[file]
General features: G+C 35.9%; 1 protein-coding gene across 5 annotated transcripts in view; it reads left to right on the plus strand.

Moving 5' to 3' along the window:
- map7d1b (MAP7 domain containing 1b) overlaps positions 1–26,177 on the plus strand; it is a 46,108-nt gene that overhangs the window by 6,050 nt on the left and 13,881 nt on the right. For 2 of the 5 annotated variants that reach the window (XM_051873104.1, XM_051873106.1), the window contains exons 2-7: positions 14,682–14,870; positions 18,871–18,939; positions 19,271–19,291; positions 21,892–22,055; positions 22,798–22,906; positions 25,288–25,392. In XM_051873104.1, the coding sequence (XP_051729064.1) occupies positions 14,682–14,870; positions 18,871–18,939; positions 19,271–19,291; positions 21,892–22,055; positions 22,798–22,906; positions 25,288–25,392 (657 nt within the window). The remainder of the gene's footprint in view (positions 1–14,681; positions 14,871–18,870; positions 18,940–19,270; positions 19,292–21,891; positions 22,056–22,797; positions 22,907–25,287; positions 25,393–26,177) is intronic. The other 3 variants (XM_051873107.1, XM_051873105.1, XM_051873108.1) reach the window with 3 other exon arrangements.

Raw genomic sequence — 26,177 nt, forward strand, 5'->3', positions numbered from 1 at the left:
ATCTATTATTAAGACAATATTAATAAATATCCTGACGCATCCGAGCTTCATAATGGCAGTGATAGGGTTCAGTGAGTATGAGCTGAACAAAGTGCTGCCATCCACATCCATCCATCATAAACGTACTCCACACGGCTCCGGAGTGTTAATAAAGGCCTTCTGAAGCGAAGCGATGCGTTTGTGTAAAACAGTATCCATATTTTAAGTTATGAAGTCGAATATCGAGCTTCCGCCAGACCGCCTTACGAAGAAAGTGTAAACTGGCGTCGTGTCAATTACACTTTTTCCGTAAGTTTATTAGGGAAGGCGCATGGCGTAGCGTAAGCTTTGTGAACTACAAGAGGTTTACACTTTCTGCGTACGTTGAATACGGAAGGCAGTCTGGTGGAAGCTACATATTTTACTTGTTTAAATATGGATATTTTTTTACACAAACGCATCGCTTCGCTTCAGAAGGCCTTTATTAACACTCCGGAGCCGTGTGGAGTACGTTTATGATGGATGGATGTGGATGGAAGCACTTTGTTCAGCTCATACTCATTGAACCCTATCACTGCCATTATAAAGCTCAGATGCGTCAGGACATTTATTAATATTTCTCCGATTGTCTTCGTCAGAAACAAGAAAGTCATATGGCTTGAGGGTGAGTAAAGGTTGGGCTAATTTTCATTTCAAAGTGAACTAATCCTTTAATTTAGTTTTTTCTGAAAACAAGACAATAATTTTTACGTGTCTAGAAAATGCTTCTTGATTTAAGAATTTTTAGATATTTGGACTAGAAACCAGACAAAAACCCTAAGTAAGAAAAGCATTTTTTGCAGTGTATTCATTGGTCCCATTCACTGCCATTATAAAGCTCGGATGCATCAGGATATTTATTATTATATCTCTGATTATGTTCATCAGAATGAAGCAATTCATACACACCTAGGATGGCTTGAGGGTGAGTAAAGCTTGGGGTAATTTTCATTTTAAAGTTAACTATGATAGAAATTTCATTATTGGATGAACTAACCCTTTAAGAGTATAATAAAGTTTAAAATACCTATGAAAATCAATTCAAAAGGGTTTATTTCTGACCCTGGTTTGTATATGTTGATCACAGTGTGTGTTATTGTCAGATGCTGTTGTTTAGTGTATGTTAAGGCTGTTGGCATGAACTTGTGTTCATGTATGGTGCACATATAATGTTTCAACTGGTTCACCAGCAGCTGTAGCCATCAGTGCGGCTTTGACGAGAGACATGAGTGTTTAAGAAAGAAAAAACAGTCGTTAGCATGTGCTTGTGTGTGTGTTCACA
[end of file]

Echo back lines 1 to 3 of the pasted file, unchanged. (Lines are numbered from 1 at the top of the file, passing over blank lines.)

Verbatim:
General features: G+C 35.9%; 1 protein-coding gene across 5 annotated transcripts in view; it reads left to right on the plus strand.

Moving 5' to 3' along the window:
- map7d1b (MAP7 domain containing 1b) overlaps positions 1–26,177 on the plus strand; it is a 46,108-nt gene that overhangs the window by 6,050 nt on the left and 13,881 nt on the right. For 2 of the 5 annotated variants that reach the window (XM_051873104.1, XM_051873106.1), the window contains exons 2-7: positions 14,682–14,870; positions 18,871–18,939; positions 19,271–19,291; positions 21,892–22,055; positions 22,798–22,906; positions 25,288–25,392. In XM_051873104.1, the coding sequence (XP_051729064.1) occupies positions 14,682–14,870; positions 18,871–18,939; positions 19,271–19,291; positions 21,892–22,055; positions 22,798–22,906; positions 25,288–25,392 (657 nt within the window). The remainder of the gene's footprint in view (positions 1–14,681; positions 14,871–18,870; positions 18,940–19,270; positions 19,292–21,891; positions 22,056–22,797; positions 22,907–25,287; positions 25,393–26,177) is intronic. The other 3 variants (XM_051873107.1, XM_051873105.1, XM_051873108.1) reach the window with 3 other exon arrangements.